URI scientists edit, author new book on restoration of salt marshes

Book includes case studies based on URI research

Book includes case studies based on URI research

NARRAGANSETT, R.I. – December 28, 2012 – About 50 percent of the salt marshes in the Northeast have been destroyed by human development, and many of those that remain have been severely degraded by roads and other crossings, restricting tidal flows and limiting their ability to provide flood protection, water quality maintenance and wildlife habitat.

A new book, co-edited by a University of Rhode Island scientist and including chapters written by several others affiliated with URI, provides the scientific foundation and practical guidance to reverse this trend and restore many of these marshes.
Tidal Marsh Restoration: A Synthesis of Science and Management was edited by Charles Roman, a coastal ecologist for the National Park Service and professor-in-residence at the URI Graduate School of Oceanography, and David Burdick, a research associate professor at the University of New Hampshire. It was published by Island Press.

“New England is ahead of the curve on restoring these marsh systems, perhaps because we’re in a region where the coastline is highly developed,” said Roman, who has been studying coastal marshes for over 30 years. “Because of the intensity of tidal restrictions to our coastal areas, it was a logical event for scientists and managers to begin to restore these systems, and moreover, to bring them together in this book to report on their findings and help guide future marsh restoration efforts.”

“It’s straightforward to restore these systems,” Roman added. “Simply by returning the natural tidal flow, you restore the hydrology of these systems, and the natural vegetation communities come back, fish communities return, and water quality parameters are improved.”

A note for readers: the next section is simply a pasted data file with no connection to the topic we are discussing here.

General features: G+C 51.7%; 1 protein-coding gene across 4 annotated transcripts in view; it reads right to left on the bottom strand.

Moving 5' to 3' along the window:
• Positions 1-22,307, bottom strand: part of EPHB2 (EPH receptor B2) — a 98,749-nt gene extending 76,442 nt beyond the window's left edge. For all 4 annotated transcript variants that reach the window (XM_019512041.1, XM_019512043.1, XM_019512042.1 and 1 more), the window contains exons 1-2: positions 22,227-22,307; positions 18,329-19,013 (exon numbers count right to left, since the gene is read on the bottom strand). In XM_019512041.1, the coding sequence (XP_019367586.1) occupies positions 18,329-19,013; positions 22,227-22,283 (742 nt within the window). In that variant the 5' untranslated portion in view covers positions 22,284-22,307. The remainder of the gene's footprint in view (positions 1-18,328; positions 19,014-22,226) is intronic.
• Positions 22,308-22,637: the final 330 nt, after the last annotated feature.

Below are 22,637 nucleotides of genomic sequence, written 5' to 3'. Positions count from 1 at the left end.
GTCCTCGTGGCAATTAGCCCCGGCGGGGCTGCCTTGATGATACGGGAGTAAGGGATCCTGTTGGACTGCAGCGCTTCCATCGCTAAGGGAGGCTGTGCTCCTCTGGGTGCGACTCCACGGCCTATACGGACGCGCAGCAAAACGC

According to Roman, a resident of East Greenwich, coastal zone stewards in New England have been restoring tidal marshes for more than two decades. The Coastal Resources Management Council, Save the Bay and others have been leaders in restoration efforts in Rhode Island, as have coastal managers in other New England states.

Roman’s book compiles the current state of knowledge of the science and practice of salt marsh restoration, including numerous case studies from throughout New England.

A chapter on the affect of salt marsh restoration on invasive Phragmites was co-written by URI Associate Professor Laura Meyerson and her graduate student Kimberly Dibble, while Professor Peter Paton, Professor Emeritus Frank Golet, and Adjunct Professor Brian Tefft contributed to a chapter about the restoration of the Galilee Bird Sanctuary in Narragansett. URI alumni Kenneth Raposa, Susan Adamowicz and Dennis Myshrall also co-authored chapters in the book.

“We looked for the best people in the region to be co-authors, and many of them turned out to be here at URI,” Roman said.

Tidal Marsh Restoration is a valuable resource for managers, planners, regulators, environmental and engineering consultants, and others engaged in planning, designing and implementing projects aimed at restoring tidal flow in salt marshes. It is available at www.islandpress.org or by calling 800-621-2736.